Visiting the Footscray Fresh Food Markets is a market experience like no other. It bursts with a chaotic jumble of the most incredible sights, sounds and smells, with fresh produce just waiting to be whipped into the most delicious creations. And who better to navigate us through the markets than two of Melbourne’s most notable chefs: Frank Camorra of MoVida, and Adam D’Sylva of Coda and Tonka?


The Footscray Fresh Food Markets are made up of Little Saigon Market and the Footscray Market, offering an affordable variety of top-quality fruit, vegetables, seafood and meat, alongside unique Asian grocery ingredients. Chef and co-owner of Melbourne favourite MoVida, Frank Camorra previously resided in the Maribyrnong region and has been visiting the Footscray Fresh Markets for years for his delicious Spanish creations. “Footscray Market and Little Saigon have some outstanding fresh produce and hard to source ingredients which help me to put a bit of Melbourne into the Spanish dishes I create,” said Frank, “The contrast of exotic delicacies against the wide range of general produce is what keeps me coming back – it’s authenticity and accessibility at its best.”


Frank Camorra (left) and Adam D’Sylva (right)

Adam D’Sylva, who presides over Vietnamese fusion restaurant Coda, and its Indian-inspired sibling Tonka, relies on Little Saigon to source some hard to find Asian condiments, and loves its vegetables for the freshness and good value. “Footscray Fresh Food Markets are a great source of inspiration for my menus at both Coda and Tonka. There are very few places in Melbourne which offer such authentic cultural experiences at market prices to match,” said Adam.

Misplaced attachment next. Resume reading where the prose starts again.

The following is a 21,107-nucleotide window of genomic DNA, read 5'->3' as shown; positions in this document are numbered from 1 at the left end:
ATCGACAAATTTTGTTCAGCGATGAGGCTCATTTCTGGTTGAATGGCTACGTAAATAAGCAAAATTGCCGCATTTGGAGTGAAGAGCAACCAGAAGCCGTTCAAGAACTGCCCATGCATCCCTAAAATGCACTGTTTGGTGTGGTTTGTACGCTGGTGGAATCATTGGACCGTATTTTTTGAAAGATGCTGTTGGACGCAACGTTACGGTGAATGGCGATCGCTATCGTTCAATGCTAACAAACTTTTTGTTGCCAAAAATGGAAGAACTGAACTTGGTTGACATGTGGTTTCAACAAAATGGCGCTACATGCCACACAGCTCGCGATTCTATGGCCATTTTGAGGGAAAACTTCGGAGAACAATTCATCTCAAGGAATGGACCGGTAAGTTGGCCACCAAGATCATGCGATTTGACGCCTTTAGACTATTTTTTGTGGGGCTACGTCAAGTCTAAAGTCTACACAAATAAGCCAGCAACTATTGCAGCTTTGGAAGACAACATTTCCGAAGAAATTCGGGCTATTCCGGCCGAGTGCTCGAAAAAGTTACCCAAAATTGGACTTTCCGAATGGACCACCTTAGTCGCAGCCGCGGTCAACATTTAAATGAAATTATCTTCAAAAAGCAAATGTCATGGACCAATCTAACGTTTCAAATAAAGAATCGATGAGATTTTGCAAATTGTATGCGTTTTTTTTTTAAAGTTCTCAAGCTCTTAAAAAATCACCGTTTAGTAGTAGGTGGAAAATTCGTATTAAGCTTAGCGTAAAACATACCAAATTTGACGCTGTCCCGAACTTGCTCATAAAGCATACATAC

Dragonfruit in Little Saigon Market

As we wandered through the fresh produce, what struck me was the superior quality and variety of what was available, and all at unbeatable prices. Being of Asian descent, I am quite familiar with unique ingredients that are common overseas, but have never seen them for sale anywhere in Melbourne… until now. I was particularly thrilled to spot enormous dragonfruit and mangosteens, which can both be difficult to find in Melbourne. The sweet, tangy mangosteen is often nicknamed as the ‘Queen of Fruit’, and I hadn’t seen ‘steens at the size or quality of these ones since last being in Malaysia.


Other uncommon Asian vegetables that Adam showed to us included daikon, bamboo root and (not without a chuckle), morning glory, a tuberous spinach. Adam pointed out that while these ingredients are typically used in Asian cuisines, it is easy to incorporate them into the food of other cultures, which is clearly reflected in the modern Asian-inspired menus at his restaurants. Here, the produce is as fresh as you’ll ever find. The fruit is not stored in cold storage, coming straight from farm to shop. Frank finds that it lasts a good 10 days longer in the fruit bowl than cold storage fruit, which really makes you question the quality of what you’re buying from the supermarket. Flowers aren’t left out either, with a colourful display of orchids for sale.